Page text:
Vaccines represent a significant scientific triumph and remain a powerful tool for
preventive childhood health. As the communal health benefits of vaccination rely
upon high rates of immunization coverage, lapses in coverage caused by lack of acceptance
can have severe consequences for society. The erosion of public trust in vaccines
reduces the effectiveness of vaccination
programs and presents potentially severe public health consequences for communities
In order to craft evidence-based communication strategies that will improve public understanding of vaccines, this Academy initiative is examining what research is needed to better understand how public perceptions of childhood vaccines are formed. This work is being undertaken by a multidisciplinary committee of experts drawn from medicine, behavioral science, communications, science history, and journalism.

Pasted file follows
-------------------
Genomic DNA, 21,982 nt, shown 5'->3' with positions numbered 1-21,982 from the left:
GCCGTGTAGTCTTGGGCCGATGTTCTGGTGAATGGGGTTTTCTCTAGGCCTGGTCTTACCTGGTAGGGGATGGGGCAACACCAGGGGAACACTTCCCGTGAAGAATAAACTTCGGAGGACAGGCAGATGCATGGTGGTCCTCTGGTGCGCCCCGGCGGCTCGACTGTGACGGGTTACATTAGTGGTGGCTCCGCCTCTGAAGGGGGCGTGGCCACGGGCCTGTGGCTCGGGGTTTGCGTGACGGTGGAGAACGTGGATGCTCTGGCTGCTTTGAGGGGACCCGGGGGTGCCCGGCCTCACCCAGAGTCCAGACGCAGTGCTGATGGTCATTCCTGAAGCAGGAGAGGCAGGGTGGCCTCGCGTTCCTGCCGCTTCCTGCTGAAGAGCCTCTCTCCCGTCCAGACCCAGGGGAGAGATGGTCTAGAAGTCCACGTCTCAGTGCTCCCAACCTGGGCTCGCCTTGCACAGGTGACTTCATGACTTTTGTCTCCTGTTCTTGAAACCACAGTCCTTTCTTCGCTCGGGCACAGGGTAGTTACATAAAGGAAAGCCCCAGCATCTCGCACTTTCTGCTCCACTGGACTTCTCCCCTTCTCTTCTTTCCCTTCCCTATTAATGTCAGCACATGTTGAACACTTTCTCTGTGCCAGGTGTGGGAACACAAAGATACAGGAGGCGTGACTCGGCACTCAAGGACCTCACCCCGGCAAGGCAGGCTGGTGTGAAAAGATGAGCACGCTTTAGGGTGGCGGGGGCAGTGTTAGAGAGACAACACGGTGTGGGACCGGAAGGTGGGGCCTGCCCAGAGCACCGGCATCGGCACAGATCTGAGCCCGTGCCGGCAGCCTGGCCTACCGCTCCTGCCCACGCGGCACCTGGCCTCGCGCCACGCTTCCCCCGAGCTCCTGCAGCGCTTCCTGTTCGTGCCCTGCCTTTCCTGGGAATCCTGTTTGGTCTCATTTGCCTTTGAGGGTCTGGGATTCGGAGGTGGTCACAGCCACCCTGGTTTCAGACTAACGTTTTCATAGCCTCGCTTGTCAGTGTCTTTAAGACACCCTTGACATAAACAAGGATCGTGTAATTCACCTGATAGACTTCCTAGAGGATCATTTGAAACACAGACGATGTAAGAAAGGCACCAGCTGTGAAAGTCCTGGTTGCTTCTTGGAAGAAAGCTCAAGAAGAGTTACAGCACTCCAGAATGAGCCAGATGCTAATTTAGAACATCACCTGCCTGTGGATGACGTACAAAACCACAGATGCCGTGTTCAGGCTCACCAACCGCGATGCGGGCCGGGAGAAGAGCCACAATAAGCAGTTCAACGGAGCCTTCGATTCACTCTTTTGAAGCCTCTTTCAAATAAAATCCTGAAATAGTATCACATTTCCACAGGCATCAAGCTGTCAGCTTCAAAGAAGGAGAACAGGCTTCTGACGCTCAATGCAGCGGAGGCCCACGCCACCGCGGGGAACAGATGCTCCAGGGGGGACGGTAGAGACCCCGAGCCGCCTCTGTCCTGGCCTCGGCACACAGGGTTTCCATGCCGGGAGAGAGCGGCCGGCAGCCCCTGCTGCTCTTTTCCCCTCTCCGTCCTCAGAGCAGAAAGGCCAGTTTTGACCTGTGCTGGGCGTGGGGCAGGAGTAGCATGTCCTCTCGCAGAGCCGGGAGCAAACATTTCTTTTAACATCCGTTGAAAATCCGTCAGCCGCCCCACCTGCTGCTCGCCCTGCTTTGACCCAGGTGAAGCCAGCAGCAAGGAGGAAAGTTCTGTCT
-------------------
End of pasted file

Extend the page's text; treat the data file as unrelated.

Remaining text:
Barry Bloom, Harvard School of Public Heath
Edgar Marcuse, University of Washington
Seth Mnookin, Massachusetts Institute of Technology
New Academy Report calls for Research on Parental Decision-Making regarding Childhood Vaccines
Based on a September 2013 American Academy workshop, “Public Trust in Vaccines: Defining a Research Agenda” delineates the types of research that would yield insights to inform evidence-based strategies for effective communication about childhood vaccination.
Read more and download this publication.
© 2014 American Academy of Arts & Sciences |
Contact | Site Map | Directions